Posted on | October 14, 2012 | 1 comment
On the contrary, online registration systems have dramatically boosted voter sign-ups in the dozen states that allow citizens to register to vote over the Internet.
Colorado has logged more than 79,000 voter registrations since Sept. 1 — and more than 300,000 since introducing online sign-ups in 2010. In the two years prior to going online, the state logged roughly 90,000 registrations.
This year Colorado introduced a service that delivers versions of voter registration forms optimized for tablet PCs and smartphones. “We’ve increased our voter registration to a new level,” says Colorado Secretary of State Scott Gessler.
New York, which ranks 47th in percentage of eligible voters registered to cast a ballot, in August began letting citizens sign up to vote via a Department of Motor Vehicles Web page. Some 29,200 New Yorkers have since used the online system — 11,185 of whom will be first-time voters.
“This new initiative has knocked down barriers to democracy — attracting not only thousands of New Yorkers who need to update their voter information, but also a large number of first-time voters,” says Rich Azzopardi, spokesman for Gov. Andrew Cuomo.
Online sign-ups have proved to be convenient for citizens and cost-effective for state elections bureaus. Arizona, the first state to offer online voter registration, in 2002, has reported that a single paper registration costs 83 cents’ worth of staff time to process vs. 3 cents for an online registration.
Online registration is also very secure. Details on forms are automatically cross-referenced with motor vehicle or tax records, minimizing the risk of fraud, says Jennie Bowser, senior fellow at the non-profit National Conference of State Legislatures.
In fact, voting experts say, online voter sign-ups are, in general, much more reliable than manually processed forms. Automation reduces the opportunity for mishandling or mistyping by state election workers, or potential manipulation by partisan voter registration volunteers. “Online helps to avoid all those potential human pitfalls,” Bowser says.
Other states that offer online voter registration include California, Indiana, Kansas, Louisiana, Maryland, Nevada, Oregon, Utah and Washington. Connecticut and South Carolina have passed laws to do so but have not yet implemented the service.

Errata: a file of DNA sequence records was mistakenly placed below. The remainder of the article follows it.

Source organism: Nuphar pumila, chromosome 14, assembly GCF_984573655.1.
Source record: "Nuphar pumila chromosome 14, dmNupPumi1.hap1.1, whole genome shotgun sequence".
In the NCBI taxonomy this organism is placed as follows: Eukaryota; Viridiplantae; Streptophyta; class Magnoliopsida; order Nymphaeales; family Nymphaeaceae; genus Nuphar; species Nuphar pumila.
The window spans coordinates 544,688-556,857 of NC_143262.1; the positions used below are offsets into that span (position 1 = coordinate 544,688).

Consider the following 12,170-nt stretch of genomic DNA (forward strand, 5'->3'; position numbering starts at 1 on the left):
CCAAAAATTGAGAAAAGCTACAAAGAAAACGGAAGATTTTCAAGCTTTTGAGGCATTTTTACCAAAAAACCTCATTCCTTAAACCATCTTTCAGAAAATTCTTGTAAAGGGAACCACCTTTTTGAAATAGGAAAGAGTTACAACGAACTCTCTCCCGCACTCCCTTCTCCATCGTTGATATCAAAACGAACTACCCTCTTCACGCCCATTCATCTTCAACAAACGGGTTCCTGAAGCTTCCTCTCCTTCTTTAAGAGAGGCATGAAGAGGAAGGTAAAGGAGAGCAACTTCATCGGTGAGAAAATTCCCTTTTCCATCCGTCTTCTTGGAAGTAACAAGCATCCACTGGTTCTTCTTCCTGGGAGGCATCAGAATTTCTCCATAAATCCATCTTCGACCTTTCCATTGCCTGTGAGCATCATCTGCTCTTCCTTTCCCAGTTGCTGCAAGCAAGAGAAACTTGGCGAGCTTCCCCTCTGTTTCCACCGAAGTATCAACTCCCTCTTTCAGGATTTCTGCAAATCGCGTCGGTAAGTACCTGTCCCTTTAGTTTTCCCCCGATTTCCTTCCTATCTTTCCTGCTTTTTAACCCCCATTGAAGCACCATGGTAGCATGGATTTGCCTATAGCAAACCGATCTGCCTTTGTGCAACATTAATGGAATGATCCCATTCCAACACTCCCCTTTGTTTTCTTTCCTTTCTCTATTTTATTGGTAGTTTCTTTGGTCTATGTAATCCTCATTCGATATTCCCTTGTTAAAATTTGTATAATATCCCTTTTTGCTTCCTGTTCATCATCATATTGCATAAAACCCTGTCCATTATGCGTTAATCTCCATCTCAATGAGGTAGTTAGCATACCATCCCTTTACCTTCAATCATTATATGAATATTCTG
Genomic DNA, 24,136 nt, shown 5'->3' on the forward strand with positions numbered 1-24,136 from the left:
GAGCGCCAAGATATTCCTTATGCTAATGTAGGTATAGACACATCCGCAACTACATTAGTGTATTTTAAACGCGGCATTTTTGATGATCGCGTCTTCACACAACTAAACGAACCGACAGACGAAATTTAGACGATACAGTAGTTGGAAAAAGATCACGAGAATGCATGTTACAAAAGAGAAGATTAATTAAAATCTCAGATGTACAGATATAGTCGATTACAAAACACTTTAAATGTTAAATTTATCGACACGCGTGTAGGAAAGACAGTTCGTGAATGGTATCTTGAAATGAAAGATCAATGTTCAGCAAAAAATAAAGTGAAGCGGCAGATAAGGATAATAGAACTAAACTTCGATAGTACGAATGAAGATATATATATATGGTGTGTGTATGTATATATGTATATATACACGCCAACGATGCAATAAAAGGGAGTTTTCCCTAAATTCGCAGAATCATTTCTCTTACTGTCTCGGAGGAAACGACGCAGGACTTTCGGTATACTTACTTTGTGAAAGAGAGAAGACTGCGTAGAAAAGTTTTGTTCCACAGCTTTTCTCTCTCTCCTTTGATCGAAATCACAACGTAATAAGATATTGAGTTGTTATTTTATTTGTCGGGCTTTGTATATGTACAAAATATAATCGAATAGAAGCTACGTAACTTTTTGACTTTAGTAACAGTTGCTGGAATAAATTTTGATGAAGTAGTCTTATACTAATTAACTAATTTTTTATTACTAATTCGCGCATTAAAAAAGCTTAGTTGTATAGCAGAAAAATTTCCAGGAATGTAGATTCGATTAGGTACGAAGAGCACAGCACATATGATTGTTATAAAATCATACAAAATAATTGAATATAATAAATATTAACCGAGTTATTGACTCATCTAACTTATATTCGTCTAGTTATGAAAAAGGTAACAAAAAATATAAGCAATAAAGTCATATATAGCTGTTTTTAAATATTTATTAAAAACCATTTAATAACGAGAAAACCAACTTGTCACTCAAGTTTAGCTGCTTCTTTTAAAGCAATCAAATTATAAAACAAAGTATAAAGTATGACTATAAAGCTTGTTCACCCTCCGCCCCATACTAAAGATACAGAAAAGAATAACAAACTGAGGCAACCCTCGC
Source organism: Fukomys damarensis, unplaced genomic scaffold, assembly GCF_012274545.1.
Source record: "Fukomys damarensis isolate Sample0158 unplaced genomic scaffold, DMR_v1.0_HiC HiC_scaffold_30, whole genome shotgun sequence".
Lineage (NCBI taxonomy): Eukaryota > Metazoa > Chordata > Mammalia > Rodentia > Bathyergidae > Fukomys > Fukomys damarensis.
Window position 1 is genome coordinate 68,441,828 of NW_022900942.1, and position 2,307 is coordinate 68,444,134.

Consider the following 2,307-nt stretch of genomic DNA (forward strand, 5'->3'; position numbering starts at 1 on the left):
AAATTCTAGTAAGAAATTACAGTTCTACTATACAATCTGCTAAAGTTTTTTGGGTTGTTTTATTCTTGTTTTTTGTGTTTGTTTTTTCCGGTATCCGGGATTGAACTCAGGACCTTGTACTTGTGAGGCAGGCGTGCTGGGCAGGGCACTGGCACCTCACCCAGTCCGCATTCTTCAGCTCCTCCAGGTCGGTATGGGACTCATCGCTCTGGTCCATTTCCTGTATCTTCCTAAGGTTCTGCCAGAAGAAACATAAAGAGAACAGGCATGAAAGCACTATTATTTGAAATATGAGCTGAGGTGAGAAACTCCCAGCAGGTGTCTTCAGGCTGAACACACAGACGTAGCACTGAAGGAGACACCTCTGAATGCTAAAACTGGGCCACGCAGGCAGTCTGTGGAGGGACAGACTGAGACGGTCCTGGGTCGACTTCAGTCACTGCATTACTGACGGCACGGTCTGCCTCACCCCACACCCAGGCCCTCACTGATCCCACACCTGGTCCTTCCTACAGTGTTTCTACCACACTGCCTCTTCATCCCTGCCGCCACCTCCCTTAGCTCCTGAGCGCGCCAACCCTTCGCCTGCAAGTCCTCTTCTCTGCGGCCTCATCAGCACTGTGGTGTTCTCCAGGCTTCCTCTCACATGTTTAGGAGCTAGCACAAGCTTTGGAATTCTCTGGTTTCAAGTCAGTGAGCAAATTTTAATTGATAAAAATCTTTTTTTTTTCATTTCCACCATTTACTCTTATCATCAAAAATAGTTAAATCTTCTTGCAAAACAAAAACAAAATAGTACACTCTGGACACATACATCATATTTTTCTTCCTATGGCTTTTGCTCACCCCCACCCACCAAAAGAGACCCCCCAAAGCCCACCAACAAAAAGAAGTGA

The success of online voter sign-ups might be an early precursor to actually voting over the Internet on PCs and mobile devices, say voting and security experts. Online voting could potentially boost voting by young people, ethnic groups and others who are not likely to visit a polling booth or bother with a mail-in ballot. However, actually voting over the Internet requires overcoming “a completely different set of challenges,” says Richard Hasen, law and political science professor at the University of California-Irvine.
Without a national ID, akin to a state driver’s license, authenticating votes in a presidential election would be problematic, says Bruce Snell, director of technical marketing and security firm McAfee. And buying votes from otherwise apathetic citizens would be much easier with digital ballots than with paper ones.
“We already have a bad enough time with voting in the physical world,” Snell says. “It would be much easier to perpetrate fraud with digital voting.”
Perhaps the biggest obstacle to actually voting online is hackers. Last March, the DC Board of Elections thought it had developed an online voting system ready for prime time. So the board issued an open challenge to hackers to test it. A team of researchers from the University of Michigan cracked the DC system in 48 hours.
In his book The Voting Wars, Hasen recounts how the Michigan researchers gained full control of the election servers, changed votes, fended off hacks from China and Iran and caused the Michigan fight song to play on the election officials’ computers.
“I don’t expect we’ll be using Web browsers to vote anytime soon, Hasen says.
By Byron Acohido